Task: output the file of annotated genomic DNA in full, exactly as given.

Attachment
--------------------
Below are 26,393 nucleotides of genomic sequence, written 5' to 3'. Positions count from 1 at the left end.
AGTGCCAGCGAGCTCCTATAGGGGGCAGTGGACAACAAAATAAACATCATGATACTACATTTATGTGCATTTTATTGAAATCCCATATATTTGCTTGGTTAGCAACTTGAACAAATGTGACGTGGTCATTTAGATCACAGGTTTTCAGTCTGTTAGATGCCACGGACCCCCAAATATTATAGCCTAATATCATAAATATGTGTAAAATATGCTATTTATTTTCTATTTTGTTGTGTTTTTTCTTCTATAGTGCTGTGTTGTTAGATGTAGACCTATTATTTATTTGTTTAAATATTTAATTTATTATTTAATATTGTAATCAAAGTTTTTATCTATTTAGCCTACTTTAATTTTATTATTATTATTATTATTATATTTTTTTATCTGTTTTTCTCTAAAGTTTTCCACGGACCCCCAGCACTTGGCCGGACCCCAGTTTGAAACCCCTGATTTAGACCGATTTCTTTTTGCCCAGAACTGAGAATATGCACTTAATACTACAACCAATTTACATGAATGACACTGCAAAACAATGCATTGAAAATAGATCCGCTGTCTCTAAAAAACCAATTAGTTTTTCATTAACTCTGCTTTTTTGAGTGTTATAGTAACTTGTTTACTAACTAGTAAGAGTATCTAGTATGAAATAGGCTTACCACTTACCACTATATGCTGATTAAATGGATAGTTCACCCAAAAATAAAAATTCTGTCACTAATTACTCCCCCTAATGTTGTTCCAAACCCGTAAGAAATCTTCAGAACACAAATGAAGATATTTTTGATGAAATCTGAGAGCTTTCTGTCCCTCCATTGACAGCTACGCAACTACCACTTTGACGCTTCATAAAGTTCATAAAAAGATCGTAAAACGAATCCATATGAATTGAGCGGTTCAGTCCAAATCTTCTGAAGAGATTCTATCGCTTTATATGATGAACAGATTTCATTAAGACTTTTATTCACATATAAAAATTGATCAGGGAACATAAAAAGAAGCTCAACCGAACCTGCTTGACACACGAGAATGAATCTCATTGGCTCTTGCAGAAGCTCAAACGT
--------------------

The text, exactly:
Below are 26,393 nucleotides of genomic sequence, written 5' to 3'. Positions count from 1 at the left end.
AGTGCCAGCGAGCTCCTATAGGGGGCAGTGGACAACAAAATAAACATCATGATACTACATTTATGTGCATTTTATTGAAATCCCATATATTTGCTTGGTTAGCAACTTGAACAAATGTGACGTGGTCATTTAGATCACAGGTTTTCAGTCTGTTAGATGCCACGGACCCCCAAATATTATAGCCTAATATCATAAATATGTGTAAAATATGCTATTTATTTTCTATTTTGTTGTGTTTTTTCTTCTATAGTGCTGTGTTGTTAGATGTAGACCTATTATTTATTTGTTTAAATATTTAATTTATTATTTAATATTGTAATCAAAGTTTTTATCTATTTAGCCTACTTTAATTTTATTATTATTATTATTATTATATTTTTTTATCTGTTTTTCTCTAAAGTTTTCCACGGACCCCCAGCACTTGGCCGGACCCCAGTTTGAAACCCCTGATTTAGACCGATTTCTTTTTGCCCAGAACTGAGAATATGCACTTAATACTACAACCAATTTACATGAATGACACTGCAAAACAATGCATTGAAAATAGATCCGCTGTCTCTAAAAAACCAATTAGTTTTTCATTAACTCTGCTTTTTTGAGTGTTATAGTAACTTGTTTACTAACTAGTAAGAGTATCTAGTATGAAATAGGCTTACCACTTACCACTATATGCTGATTAAATGGATAGTTCACCCAAAAATAAAAATTCTGTCACTAATTACTCCCCCTAATGTTGTTCCAAACCCGTAAGAAATCTTCAGAACACAAATGAAGATATTTTTGATGAAATCTGAGAGCTTTCTGTCCCTCCATTGACAGCTACGCAACTACCACTTTGACGCTTCATAAAGTTCATAAAAAGATCGTAAAACGAATCCATATGAATTGAGCGGTTCAGTCCAAATCTTCTGAAGAGATTCTATCGCTTTATATGATGAACAGATTTCATTAAGACTTTTATTCACATATAAAAATTGATCAGGGAACATAAAAAGAAGCTCAACCGAACCTGCTTGACACACGAGAATGAATCTCATTGGCTCTTGCAGAAGCTCAAACGT